§ SIR J. PAKINGTON
asked if there was any intention of altering the law respecting the settlement of the poor, parochial rating, or vagrancy?
§ MR. BAINES
said, that the question of settlement had been fully discussed by the Committee that sat upon it some time time ago. His predecesssor had, moreover, instituted an inquiry of a very comprehensive nature in different districts, for the purpose of ascertaining the way in which the law of settlement operated, and also of seeing what remedy might best be supplied for the evils connected with it. But the results were not yet known in some cases, and in others not yet prepared; and, considering their complexity, and that no measure on the subject ought to be prepared without full consideration, he thought 869 that no measure on the general law of settlement would be introduced this Session. The question, however, was receiving the deepest attention in the department he had the honour to represent. Neither was it intended to legislate with respect to parochial rates, which had a close connexion with the question of settlement, further than this—he would move for leave to reintroduce the measure which was passed last Session for one year—the Union Charges Bill, with such alterations as the experience of its working suggested. With respect to vagrancy, he was happy to say that the measure passed last year had already had the effect of greatly diminishing vagrancy throughout the country. Although there were still many complaints, he believed that the evil was materially abated. The Commissioners of the Poor Law were not of opinion that there should be any material alteration made in the law, and still less that they should interfere with the principle of subjecting professional mendicants to punishment, while they preserved the right of relief to the real mendicant. In those districts, the county of Essex for instance, where there was a good rural police vigorously executing their powers and zealously endeavouring to discriminate between cases of genuine and fictitious destitution—in those places the evil had been greatly reduced, and the number of vagrants diminished.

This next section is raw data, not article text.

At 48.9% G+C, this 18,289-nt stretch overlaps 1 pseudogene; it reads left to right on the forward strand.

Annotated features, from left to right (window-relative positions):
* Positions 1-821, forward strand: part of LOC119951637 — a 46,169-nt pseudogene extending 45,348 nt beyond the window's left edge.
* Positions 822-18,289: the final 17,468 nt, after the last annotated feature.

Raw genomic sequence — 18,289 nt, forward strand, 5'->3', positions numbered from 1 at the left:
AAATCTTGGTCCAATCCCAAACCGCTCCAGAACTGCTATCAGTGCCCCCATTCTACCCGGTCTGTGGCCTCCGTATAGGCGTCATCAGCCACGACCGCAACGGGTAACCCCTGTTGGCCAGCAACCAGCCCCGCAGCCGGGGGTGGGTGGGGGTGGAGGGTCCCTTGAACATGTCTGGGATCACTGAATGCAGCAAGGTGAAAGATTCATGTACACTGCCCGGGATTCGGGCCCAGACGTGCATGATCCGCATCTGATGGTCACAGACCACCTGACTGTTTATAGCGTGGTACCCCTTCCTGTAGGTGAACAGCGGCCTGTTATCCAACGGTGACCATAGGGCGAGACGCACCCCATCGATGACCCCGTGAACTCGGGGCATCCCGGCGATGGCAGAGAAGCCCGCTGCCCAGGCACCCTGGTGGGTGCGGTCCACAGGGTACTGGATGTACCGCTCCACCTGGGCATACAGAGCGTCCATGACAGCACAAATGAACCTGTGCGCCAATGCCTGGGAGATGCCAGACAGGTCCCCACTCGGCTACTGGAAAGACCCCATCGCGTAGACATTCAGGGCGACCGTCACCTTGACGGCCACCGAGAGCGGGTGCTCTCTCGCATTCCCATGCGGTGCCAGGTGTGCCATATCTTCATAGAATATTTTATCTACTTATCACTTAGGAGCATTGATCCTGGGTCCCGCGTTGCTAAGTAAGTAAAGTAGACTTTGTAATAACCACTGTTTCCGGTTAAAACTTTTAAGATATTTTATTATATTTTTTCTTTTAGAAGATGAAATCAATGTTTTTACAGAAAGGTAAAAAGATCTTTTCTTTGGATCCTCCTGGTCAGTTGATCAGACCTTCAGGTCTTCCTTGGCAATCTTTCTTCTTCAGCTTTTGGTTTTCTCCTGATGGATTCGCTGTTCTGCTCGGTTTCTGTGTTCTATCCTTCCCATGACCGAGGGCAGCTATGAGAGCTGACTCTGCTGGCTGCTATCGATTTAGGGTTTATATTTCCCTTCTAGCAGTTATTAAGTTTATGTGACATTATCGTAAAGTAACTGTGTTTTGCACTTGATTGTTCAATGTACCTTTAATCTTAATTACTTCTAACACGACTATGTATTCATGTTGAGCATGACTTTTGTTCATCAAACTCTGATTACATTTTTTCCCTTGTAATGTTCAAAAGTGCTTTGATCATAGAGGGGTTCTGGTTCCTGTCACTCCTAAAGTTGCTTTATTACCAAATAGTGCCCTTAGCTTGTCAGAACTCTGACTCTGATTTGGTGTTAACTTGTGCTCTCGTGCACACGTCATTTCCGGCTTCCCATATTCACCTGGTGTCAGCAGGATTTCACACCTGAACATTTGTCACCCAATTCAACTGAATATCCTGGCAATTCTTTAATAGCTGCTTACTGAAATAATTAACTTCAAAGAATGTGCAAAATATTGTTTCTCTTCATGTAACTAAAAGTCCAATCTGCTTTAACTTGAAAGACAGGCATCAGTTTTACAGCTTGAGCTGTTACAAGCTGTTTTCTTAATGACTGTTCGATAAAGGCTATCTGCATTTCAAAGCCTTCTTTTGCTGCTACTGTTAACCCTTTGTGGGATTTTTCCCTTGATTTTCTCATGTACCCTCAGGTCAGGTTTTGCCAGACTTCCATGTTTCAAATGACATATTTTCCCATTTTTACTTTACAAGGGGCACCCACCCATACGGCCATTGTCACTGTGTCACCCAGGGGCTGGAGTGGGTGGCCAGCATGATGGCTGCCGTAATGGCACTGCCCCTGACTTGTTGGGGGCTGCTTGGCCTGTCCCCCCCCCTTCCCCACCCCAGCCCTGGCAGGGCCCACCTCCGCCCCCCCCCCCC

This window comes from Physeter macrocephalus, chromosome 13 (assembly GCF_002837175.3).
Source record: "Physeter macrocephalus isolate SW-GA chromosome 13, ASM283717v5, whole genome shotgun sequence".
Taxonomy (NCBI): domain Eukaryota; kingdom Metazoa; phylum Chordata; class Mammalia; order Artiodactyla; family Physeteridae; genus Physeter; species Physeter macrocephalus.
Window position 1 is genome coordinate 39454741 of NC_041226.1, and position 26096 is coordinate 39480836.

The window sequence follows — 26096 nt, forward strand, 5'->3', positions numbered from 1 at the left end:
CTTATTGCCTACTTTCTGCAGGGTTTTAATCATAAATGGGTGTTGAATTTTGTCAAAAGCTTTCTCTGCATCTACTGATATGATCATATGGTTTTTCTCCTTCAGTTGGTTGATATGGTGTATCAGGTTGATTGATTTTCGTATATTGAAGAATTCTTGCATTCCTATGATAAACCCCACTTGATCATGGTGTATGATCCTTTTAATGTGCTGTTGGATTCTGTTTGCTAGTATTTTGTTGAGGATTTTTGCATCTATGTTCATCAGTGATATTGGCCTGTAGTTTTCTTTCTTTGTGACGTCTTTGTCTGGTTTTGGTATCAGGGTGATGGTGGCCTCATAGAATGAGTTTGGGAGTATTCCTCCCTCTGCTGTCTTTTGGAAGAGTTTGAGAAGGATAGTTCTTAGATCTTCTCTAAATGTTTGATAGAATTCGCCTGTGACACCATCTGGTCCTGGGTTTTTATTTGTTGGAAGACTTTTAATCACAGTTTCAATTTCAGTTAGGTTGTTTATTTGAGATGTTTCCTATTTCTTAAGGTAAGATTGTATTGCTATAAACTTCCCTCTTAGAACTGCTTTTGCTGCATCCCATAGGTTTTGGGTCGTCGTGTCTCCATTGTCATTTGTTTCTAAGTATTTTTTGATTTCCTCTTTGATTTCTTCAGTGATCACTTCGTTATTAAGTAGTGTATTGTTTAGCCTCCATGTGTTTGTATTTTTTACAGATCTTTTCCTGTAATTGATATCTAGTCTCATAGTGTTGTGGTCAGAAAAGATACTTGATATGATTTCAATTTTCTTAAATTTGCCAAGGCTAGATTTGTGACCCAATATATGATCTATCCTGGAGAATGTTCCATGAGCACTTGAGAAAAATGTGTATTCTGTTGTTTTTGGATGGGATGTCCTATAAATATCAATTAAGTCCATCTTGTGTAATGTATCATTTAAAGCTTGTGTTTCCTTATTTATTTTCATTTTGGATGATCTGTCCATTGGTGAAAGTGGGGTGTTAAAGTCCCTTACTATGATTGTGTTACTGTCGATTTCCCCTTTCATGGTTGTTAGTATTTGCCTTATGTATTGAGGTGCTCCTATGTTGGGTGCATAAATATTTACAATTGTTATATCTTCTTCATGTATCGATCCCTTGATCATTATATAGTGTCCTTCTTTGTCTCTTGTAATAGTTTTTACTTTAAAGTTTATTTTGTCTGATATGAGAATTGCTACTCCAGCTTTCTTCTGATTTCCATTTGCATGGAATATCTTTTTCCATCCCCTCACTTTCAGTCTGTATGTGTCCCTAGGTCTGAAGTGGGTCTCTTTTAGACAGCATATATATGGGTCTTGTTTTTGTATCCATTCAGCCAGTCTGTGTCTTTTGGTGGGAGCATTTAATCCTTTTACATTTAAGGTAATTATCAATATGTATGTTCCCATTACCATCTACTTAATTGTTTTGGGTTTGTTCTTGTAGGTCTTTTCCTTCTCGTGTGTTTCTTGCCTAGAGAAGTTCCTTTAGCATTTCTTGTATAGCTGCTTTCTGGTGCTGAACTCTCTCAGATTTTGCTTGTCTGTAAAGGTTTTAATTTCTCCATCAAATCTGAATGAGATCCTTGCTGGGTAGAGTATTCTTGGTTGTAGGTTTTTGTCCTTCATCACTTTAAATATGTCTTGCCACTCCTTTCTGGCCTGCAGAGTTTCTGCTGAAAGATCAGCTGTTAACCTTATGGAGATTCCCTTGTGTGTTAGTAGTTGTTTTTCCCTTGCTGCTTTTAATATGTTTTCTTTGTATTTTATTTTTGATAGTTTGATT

§ MR. WILSON PATTEN
wished to know when the Bill to which the hon. Gentleman had referred would be introduced. He was anxious to know whether it would be introduced before Easter or not.
§ MR. BAINES
said, that if the hon. Gentleman would give notice of his intention to put the question on a certain day, he would give him an answer.
§ Subject at an end.